As there have been some queries out in the community around lunchtimes. I figured it might be time to take a bite out of it and bring some clarity to the table (puns intended!).
As you are well aware, the pandemic has brought with it some unique challenges to schools in regards to rules and regulations, particularly around eating. We have been INCREDIBLY lucky here at Discovery College since we have space to provide separate eating areas for all of our students. This has meant we were able to move back to full-day face to face learning ahead of many other schools and that we are still able to maintain full days.
There are two times during the day where food is consumed by primary students on-site – snack and lunch.
- Snack occurs in the morning, for Years 1-3 from 10.05 to 10.25am and for Years 4-6 from 10.30 to 10.55am.
- Lunch occurs for Years 1-3 from 12.30 to 12.50pm and for Years 4-6 from 1-1.20pm.
There is a 10-minute window between lunch times as we are required to allow the time for a full cleaning of the eating spaces as per EDB requirements.
Snack and lunch are simply labels we use to signify the time of day but what a child eats during any one of those sessions is completely at your discretion, with the only caveat being that snack should be something that can be eaten without utensils as this has been a continuous guideline throughout the pandemic for schools.
Many of the children, particularly our youngest learners, have never had lunch at school before. It is a new and exciting time and often their focus, initially, is more on what is going on around them instead of what’s inside their food boxes.
It doesn’t take long for them to realise that an eating time is a time to eat.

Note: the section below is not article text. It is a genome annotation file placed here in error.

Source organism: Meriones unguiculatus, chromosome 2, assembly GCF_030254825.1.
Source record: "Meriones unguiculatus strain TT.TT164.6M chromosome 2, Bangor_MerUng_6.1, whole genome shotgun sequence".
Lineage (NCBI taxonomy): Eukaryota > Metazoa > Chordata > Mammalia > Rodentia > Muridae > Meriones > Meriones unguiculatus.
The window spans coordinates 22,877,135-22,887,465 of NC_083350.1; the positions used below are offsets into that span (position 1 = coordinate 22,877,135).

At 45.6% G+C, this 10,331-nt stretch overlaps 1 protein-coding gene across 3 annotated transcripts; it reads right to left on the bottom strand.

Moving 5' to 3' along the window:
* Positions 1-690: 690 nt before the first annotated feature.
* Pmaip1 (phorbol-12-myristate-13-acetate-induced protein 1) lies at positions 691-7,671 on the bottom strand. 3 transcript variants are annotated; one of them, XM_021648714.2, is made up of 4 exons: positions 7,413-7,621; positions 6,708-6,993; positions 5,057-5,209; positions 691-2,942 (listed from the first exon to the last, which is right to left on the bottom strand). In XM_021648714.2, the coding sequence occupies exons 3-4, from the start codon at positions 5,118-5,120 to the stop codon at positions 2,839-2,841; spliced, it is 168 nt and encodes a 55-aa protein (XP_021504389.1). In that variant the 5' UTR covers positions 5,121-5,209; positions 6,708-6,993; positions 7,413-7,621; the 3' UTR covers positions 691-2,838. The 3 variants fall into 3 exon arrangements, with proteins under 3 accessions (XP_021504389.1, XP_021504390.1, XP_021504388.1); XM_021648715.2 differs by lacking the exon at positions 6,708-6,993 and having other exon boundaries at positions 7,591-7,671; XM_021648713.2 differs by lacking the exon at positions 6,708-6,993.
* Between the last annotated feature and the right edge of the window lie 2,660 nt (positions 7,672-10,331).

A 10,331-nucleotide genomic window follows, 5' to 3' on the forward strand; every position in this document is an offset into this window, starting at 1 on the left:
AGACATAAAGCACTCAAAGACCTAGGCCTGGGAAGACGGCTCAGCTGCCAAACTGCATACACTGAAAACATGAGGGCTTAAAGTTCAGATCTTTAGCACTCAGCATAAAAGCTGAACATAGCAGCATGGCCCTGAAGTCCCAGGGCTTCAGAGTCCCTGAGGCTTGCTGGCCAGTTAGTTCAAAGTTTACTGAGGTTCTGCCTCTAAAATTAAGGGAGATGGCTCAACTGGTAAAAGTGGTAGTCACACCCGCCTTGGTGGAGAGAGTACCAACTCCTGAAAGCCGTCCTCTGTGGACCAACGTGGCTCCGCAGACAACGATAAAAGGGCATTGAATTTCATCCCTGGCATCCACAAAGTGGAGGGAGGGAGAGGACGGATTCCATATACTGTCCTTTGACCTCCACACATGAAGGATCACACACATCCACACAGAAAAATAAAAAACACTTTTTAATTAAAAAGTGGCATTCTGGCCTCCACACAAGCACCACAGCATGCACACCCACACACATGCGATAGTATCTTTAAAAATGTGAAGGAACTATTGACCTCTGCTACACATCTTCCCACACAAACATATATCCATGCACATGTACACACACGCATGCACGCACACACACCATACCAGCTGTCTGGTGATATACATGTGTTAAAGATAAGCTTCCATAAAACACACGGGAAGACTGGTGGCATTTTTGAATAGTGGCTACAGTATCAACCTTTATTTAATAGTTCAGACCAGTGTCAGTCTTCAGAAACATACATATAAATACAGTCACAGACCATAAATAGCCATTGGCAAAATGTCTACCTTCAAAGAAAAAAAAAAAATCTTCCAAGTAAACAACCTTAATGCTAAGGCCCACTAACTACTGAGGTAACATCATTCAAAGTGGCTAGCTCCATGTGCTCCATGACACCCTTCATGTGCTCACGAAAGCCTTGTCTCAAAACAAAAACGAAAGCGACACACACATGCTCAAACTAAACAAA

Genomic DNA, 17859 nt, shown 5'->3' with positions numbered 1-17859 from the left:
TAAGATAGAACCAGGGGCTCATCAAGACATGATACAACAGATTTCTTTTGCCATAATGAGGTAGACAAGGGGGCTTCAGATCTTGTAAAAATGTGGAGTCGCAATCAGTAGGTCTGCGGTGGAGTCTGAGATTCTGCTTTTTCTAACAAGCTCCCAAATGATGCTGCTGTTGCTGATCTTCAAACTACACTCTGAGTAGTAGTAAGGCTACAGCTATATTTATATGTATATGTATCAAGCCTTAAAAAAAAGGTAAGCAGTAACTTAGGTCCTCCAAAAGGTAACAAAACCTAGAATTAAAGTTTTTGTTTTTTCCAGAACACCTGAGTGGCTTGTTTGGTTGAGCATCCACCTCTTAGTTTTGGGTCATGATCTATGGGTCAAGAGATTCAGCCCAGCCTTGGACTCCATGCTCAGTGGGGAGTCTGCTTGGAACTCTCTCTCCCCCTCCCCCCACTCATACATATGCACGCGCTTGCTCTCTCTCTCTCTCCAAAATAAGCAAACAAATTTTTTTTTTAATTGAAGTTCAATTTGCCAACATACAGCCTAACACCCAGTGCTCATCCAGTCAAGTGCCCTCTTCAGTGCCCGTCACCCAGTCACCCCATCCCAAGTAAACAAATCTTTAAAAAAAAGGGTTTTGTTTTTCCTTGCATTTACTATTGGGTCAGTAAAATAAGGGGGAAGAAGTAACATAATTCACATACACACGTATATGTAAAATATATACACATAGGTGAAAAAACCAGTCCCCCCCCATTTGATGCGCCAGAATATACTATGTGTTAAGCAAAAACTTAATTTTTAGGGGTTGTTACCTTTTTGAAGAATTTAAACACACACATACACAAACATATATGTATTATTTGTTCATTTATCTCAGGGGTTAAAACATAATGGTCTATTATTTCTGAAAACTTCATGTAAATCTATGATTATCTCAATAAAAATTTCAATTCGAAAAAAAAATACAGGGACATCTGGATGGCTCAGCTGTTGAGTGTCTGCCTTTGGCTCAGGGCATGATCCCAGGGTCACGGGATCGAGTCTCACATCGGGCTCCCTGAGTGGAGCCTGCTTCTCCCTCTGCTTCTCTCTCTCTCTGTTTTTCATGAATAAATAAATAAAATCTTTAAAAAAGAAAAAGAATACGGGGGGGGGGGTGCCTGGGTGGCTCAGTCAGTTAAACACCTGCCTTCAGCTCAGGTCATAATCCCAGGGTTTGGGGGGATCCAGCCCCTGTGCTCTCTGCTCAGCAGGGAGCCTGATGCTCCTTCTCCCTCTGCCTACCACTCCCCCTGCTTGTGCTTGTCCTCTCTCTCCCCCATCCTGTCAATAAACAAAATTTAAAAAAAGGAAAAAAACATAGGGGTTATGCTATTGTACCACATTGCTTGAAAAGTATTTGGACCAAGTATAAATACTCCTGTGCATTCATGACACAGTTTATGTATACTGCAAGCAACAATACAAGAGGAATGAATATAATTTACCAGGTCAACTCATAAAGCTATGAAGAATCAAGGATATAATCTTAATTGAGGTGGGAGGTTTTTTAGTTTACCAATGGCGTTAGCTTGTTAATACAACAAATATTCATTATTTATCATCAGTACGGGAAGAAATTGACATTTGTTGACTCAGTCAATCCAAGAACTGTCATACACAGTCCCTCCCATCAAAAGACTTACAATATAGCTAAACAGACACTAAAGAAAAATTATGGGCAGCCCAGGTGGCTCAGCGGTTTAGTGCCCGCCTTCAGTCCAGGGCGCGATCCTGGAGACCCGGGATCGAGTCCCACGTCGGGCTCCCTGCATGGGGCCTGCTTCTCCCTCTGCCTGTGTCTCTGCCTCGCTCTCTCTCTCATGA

Additionally, having seen some of the food containers coming in, some of our students are coming with lunches bigger than mine. There is a natural fear that we as parents have when we send our children off someplace where we are not. We naturally want to ensure they are safe but we are also often afraid they are going to be hungry.
Here are some suggestions to help make sure your child’s tummy is full and that they are happy:
- Make sure they eat a well-balanced healthy breakfast.
- Make snacks substantial and healthy. Avoid sugary and salty snack food and look at sandwiches or food items high in protein.
- If you’ve stocked up their snack, lessen the amount of food at lunch.
- Build in an after-school snack.
- Remember – the year has just started. It’s a new routine and anything new takes longer than eight days to become habit.
- Finally, with consideration for the environment, try to avoid excessive packaging.
Our schedule and timetabling of snack and lunch enable us to maintain full days of school with regular learning provision for all students and I think that’s something we can all raise our glasses to.
Head of Primary